I’ve been to many conferences, and have seen lots of companies claim cost savings and metric improvements that are very impressive. However, the more experienced I get, the more skeptical I get of these claims.
First off, let’s define what process improvement savings should be. It should be the elimination of waste in a process (removing non-value added work), improving quality to the internal and external customers, reducing the time to complete value added tasks, or redesigning a process to provide more value to a customer.
Savings should not be the outsourcing of processes to another country to save money, or cutting heads and expecting them to “be lean” in order to make up the gap in resources. These are usually short-sighted decisions that end up costing the company more money in the long run, and risk negatively impacting the customer. But for this discussion, we will focus on one more incorrect savings: when the bottom line benefits do not actually exist.
Let’s talk about one scenario that I’ve seen. Short term savings.
Let’s say the process is tracking the Work in process (WIP) for approving charge numbers, so employees can start work on a new program or project.
Refer to the table below
Starting at Day 15, the number of charge numbers waiting for approval is 108 (red line). Each day, that total grows larger, as the amount of time available to complete these approvals is not sufficient to keep up with the new requests. This means the process will never be able to cut into the existing WIP. At some point, shown at Day 40, the management gets too many complaints about charge numbers not being available, and they work overtime, and add more resources to complete a bunch of them over the next couple days. They complete 350, 400 and 75 over the three days (blue line), compared to a typical day of around 20-30.
If we were to capture the savings from bringing the total number of charge number requests from 772 to 71 by Day 42, you could conclude a huge reduction of 90%, or 601 requests. If we determine that each request is $1000 per day in lost productivity, then on Day 39, we have around $772,000 tied up in the process, and it is reducted to $71,000. A savings of $601,000!
However, we didn’t do anything “lean” since we spent additional money on labor to get the number down. We haven’t actually addressed the time available or cycle time per request. Of course, the extra labor should be subtracted out of the savings, so we’ll take out $10,000 for the extra labor/resources.
Next, we assume that this is actual bottom-line savings. In order to claim this as savings or growth, we would have to assume that all employees are not using any other charge numbers, and are charging to an overhead number, and therefore the company is losing money by employing them without work to do. This is highly unlikely. Let’s be conservative and assume that 10% of the employees would be in that situation, so we’ll claim around $60,000 in additional sales/work, not $600,000.
The next assumption is that the 772 open requests would have stayed at that level for an extended period of time. It does appear that this number was continuing to climb, so the number of new requests would have to be reviewed, to see if that was true assumption for the future. If the requests drop off, then they might have been able to catch up on their own.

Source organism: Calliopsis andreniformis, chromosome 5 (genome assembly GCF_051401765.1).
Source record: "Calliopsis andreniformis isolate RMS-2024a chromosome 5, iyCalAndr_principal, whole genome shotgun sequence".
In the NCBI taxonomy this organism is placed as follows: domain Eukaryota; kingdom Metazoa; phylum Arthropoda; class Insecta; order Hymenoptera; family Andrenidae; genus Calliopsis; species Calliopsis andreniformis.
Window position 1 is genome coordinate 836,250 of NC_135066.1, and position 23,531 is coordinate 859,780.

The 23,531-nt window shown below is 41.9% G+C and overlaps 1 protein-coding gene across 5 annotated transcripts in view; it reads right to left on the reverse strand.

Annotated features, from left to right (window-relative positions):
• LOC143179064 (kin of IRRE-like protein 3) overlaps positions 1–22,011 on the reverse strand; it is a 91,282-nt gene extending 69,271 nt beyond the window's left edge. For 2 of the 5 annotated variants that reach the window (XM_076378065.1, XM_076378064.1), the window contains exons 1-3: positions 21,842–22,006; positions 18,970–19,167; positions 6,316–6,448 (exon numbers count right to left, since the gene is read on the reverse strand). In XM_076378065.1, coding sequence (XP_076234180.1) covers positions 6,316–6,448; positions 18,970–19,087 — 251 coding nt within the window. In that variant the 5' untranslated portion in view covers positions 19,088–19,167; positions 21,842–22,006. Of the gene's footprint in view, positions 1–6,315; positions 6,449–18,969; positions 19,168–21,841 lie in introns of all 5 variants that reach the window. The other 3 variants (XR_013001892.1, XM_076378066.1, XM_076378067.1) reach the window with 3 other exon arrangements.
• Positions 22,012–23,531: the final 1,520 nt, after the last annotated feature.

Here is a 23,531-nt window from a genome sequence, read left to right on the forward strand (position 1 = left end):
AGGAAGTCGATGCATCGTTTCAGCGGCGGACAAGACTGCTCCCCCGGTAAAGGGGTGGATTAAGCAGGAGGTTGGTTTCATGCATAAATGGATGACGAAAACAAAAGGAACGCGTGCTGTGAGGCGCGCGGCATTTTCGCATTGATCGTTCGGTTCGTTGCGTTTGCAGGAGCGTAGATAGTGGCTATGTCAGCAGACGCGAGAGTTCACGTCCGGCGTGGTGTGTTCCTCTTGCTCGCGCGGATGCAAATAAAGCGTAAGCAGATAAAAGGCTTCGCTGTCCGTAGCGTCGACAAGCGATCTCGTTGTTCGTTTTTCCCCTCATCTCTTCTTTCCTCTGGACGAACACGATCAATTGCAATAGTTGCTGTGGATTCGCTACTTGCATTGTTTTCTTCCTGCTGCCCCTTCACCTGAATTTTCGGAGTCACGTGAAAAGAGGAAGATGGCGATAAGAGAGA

Finally, we must assume that they can maintain the savings at the low level of around 70 requests for an extended period of time. If we look at the data in the future, you can see that the requests climb back up again. Again, this shouldn’t be a surprise, since we didn’t do anything to address the original problem, that we cannot keep up with the request demand for charge numbers.
Let’s assume that they actually “lean” out the process and are able to keep up with the demand now. One final problem with cost savings is the impact of the improvements to the bottom-line financials of the company. For example, if the process was able to keep up with demand, and a resource was able to be freed up to do some other work, then if that resource isn’t actually given value-added work, the savings won’t actually show up in the bottom-line. You should be able to see an increase in output or work as a result of the freeing up of the resource, which is where the true savings hit the financials. This step is critical, and should be verified after any claimed improvement.
So next time you see some cost savings presented, think about these key points:
1) Did the baseline data represent the true situation if no action was taken, or was it an unusual time period and not representative of the typical situation for that process?
2) Was waste taken out of the process to improve it, or were more resources and cost thrown at it?
3) Were the improvements maintained over a long period of time (6-12 months)?
4) Did the savings actually flow down to the bottom line?
So be careful what you read about lean or six sigma cost savings, and be diligent if you are involved in a project or event to report the correct and most accurate numbers you can.
Want to learn more about Lean and Six Sigma tools, and apply them to an improvement projects? Check out these low-cost online courses and certification programs
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